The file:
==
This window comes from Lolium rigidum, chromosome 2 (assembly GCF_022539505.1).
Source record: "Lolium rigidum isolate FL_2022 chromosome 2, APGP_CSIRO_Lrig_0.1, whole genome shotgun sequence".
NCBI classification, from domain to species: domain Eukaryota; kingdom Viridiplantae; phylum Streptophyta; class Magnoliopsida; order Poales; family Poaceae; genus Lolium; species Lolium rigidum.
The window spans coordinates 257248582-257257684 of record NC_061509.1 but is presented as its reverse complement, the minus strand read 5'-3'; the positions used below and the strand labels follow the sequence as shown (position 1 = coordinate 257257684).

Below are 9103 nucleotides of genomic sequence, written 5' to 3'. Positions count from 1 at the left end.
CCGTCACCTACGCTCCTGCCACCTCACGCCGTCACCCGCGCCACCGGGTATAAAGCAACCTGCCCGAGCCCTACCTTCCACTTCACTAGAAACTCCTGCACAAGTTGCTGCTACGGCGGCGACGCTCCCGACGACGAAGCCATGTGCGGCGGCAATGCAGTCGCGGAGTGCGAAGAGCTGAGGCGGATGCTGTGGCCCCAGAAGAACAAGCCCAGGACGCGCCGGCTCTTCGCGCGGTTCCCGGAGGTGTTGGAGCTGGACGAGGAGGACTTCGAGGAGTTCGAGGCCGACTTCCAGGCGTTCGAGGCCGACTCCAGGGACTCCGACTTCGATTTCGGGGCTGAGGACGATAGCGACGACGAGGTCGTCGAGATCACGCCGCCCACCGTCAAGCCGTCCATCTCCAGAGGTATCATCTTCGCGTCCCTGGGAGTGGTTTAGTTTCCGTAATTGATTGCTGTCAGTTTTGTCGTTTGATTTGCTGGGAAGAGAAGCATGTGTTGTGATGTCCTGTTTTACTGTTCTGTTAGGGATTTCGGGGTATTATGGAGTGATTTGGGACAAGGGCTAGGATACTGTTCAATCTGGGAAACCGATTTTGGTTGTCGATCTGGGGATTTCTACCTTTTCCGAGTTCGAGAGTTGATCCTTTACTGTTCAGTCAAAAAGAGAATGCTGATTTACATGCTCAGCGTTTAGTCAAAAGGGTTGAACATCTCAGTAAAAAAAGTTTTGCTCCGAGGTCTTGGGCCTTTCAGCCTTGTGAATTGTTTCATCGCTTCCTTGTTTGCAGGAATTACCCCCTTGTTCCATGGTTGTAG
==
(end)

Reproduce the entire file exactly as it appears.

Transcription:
This window comes from Lolium rigidum, chromosome 2 (assembly GCF_022539505.1).
Source record: "Lolium rigidum isolate FL_2022 chromosome 2, APGP_CSIRO_Lrig_0.1, whole genome shotgun sequence".
NCBI classification, from domain to species: domain Eukaryota; kingdom Viridiplantae; phylum Streptophyta; class Magnoliopsida; order Poales; family Poaceae; genus Lolium; species Lolium rigidum.
The window spans coordinates 257248582-257257684 of record NC_061509.1 but is presented as its reverse complement, the minus strand read 5'-3'; the positions used below and the strand labels follow the sequence as shown (position 1 = coordinate 257257684).

Below are 9103 nucleotides of genomic sequence, written 5' to 3'. Positions count from 1 at the left end.
CCGTCACCTACGCTCCTGCCACCTCACGCCGTCACCCGCGCCACCGGGTATAAAGCAACCTGCCCGAGCCCTACCTTCCACTTCACTAGAAACTCCTGCACAAGTTGCTGCTACGGCGGCGACGCTCCCGACGACGAAGCCATGTGCGGCGGCAATGCAGTCGCGGAGTGCGAAGAGCTGAGGCGGATGCTGTGGCCCCAGAAGAACAAGCCCAGGACGCGCCGGCTCTTCGCGCGGTTCCCGGAGGTGTTGGAGCTGGACGAGGAGGACTTCGAGGAGTTCGAGGCCGACTTCCAGGCGTTCGAGGCCGACTCCAGGGACTCCGACTTCGATTTCGGGGCTGAGGACGATAGCGACGACGAGGTCGTCGAGATCACGCCGCCCACCGTCAAGCCGTCCATCTCCAGAGGTATCATCTTCGCGTCCCTGGGAGTGGTTTAGTTTCCGTAATTGATTGCTGTCAGTTTTGTCGTTTGATTTGCTGGGAAGAGAAGCATGTGTTGTGATGTCCTGTTTTACTGTTCTGTTAGGGATTTCGGGGTATTATGGAGTGATTTGGGACAAGGGCTAGGATACTGTTCAATCTGGGAAACCGATTTTGGTTGTCGATCTGGGGATTTCTACCTTTTCCGAGTTCGAGAGTTGATCCTTTACTGTTCAGTCAAAAAGAGAATGCTGATTTACATGCTCAGCGTTTAGTCAAAAGGGTTGAACATCTCAGTAAAAAAAGTTTTGCTCCGAGGTCTTGGGCCTTTCAGCCTTGTGAATTGTTTCATCGCTTCCTTGTTTGCAGGAATTACCCCCTTGTTCCATGGTTGTAG